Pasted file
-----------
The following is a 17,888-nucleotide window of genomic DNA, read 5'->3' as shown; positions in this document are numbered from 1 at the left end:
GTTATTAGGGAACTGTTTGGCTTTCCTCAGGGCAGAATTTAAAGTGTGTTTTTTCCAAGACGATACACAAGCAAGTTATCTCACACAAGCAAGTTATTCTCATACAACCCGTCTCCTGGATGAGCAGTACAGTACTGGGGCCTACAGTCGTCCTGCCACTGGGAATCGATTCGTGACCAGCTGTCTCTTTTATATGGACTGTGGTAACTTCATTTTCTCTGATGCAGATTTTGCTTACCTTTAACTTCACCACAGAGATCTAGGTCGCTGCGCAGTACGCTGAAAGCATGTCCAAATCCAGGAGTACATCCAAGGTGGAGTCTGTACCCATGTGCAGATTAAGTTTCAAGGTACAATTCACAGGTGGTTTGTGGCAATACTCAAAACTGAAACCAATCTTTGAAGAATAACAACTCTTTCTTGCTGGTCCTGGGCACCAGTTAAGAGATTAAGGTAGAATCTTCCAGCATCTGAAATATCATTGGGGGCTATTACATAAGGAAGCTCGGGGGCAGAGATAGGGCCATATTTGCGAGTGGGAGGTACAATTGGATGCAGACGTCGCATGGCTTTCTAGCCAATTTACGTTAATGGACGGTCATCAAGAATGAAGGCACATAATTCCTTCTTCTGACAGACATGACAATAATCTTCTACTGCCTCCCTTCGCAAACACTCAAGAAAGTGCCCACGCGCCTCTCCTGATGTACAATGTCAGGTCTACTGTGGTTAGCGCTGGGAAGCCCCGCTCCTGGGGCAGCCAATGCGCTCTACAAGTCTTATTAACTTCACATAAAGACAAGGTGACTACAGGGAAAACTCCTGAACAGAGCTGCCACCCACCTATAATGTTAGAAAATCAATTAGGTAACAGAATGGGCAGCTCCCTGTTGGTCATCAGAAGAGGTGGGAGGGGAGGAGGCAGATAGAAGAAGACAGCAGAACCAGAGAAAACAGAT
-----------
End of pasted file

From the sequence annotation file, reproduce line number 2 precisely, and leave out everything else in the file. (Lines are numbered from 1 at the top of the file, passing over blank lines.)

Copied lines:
GTTATTAGGGAACTGTTTGGCTTTCCTCAGGGCAGAATTTAAAGTGTGTTTTTTCCAAGACGATACACAAGCAAGTTATCTCACACAAGCAAGTTATTCTCATACAACCCGTCTCCTGGATGAGCAGTACAGTACTGGGGCCTACAGTCGTCCTGCCACTGGGAATCGATTCGTGACCAGCTGTCTCTTTTATATGGACTGTGGTAACTTCATTTTCTCTGATGCAGATTTTGCTTACCTTTAACTTCACCACAGAGATCTAGGTCGCTGCGCAGTACGCTGAAAGCATGTCCAAATCCAGGAGTACATCCAAGGTGGAGTCTGTACCCATGTGCAGATTAAGTTTCAAGGTACAATTCACAGGTGGTTTGTGGCAATACTCAAAACTGAAACCAATCTTTGAAGAATAACAACTCTTTCTTGCTGGTCCTGGGCACCAGTTAAGAGATTAAGGTAGAATCTTCCAGCATCTGAAATATCATTGGGGGCTATTACATAAGGAAGCTCGGGGGCAGAGATAGGGCCATATTTGCGAGTGGGAGGTACAATTGGATGCAGACGTCGCATGGCTTTCTAGCCAATTTACGTTAATGGACGGTCATCAAGAATGAAGGCACATAATTCCTTCTTCTGACAGACATGACAATAATCTTCTACTGCCTCCCTTCGCAAACACTCAAGAAAGTGCCCACGCGCCTCTCCTGATGTACAATGTCAGGTCTACTGTGGTTAGCGCTGGGAAGCCCCGCTCCTGGGGCAGCCAATGCGCTCTACAAGTCTTATTAACTTCACATAAAGACAAGGTGACTACAGGGAAAACTCCTGAACAGAGCTGCCACCCACCTATAATGTTAGAAAATCAATTAGGTAACAGAATGGGCAGCTCCCTGTTGGTCATCAGAAGAGGTGGGAGGGGAGGAGGCAGATAGAAGAAGACAGCAGAACCAGAGAAAACAGAT